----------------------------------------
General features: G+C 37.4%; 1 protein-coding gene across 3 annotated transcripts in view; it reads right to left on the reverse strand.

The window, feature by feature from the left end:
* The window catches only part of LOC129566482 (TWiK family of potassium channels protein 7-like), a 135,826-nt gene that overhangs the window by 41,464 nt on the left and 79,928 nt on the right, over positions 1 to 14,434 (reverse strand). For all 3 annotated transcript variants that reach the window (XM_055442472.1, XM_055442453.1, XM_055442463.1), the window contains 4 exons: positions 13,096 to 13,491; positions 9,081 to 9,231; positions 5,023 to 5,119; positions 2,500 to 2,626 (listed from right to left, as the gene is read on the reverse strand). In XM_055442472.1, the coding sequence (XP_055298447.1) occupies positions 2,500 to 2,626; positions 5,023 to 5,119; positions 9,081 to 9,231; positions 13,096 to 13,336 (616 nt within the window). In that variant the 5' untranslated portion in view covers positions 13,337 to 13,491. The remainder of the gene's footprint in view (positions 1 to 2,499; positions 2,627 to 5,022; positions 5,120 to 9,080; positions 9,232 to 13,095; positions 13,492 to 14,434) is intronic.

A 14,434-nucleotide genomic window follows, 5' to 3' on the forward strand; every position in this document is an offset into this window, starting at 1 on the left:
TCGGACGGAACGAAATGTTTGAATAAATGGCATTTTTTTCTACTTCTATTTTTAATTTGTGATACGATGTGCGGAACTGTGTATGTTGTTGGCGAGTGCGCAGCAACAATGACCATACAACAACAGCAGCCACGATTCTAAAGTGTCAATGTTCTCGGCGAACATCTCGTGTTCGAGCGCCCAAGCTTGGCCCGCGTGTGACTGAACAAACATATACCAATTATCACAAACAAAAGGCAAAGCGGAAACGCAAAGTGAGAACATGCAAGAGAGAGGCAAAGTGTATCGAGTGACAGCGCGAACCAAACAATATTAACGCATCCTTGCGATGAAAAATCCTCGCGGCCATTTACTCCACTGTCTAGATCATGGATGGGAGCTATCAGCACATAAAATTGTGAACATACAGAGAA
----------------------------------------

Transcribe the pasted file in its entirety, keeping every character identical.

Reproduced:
General features: G+C 37.4%; 1 protein-coding gene across 3 annotated transcripts in view; it reads right to left on the reverse strand.

The window, feature by feature from the left end:
* The window catches only part of LOC129566482 (TWiK family of potassium channels protein 7-like), a 135,826-nt gene that overhangs the window by 41,464 nt on the left and 79,928 nt on the right, over positions 1 to 14,434 (reverse strand). For all 3 annotated transcript variants that reach the window (XM_055442472.1, XM_055442453.1, XM_055442463.1), the window contains 4 exons: positions 13,096 to 13,491; positions 9,081 to 9,231; positions 5,023 to 5,119; positions 2,500 to 2,626 (listed from right to left, as the gene is read on the reverse strand). In XM_055442472.1, the coding sequence (XP_055298447.1) occupies positions 2,500 to 2,626; positions 5,023 to 5,119; positions 9,081 to 9,231; positions 13,096 to 13,336 (616 nt within the window). In that variant the 5' untranslated portion in view covers positions 13,337 to 13,491. The remainder of the gene's footprint in view (positions 1 to 2,499; positions 2,627 to 5,022; positions 5,120 to 9,080; positions 9,232 to 13,095; positions 13,492 to 14,434) is intronic.

A 14,434-nucleotide genomic window follows, 5' to 3' on the forward strand; every position in this document is an offset into this window, starting at 1 on the left:
TCGGACGGAACGAAATGTTTGAATAAATGGCATTTTTTTCTACTTCTATTTTTAATTTGTGATACGATGTGCGGAACTGTGTATGTTGTTGGCGAGTGCGCAGCAACAATGACCATACAACAACAGCAGCCACGATTCTAAAGTGTCAATGTTCTCGGCGAACATCTCGTGTTCGAGCGCCCAAGCTTGGCCCGCGTGTGACTGAACAAACATATACCAATTATCACAAACAAAAGGCAAAGCGGAAACGCAAAGTGAGAACATGCAAGAGAGAGGCAAAGTGTATCGAGTGACAGCGCGAACCAAACAATATTAACGCATCCTTGCGATGAAAAATCCTCGCGGCCATTTACTCCACTGTCTAGATCATGGATGGGAGCTATCAGCACATAAAATTGTGAACATACAGAGAA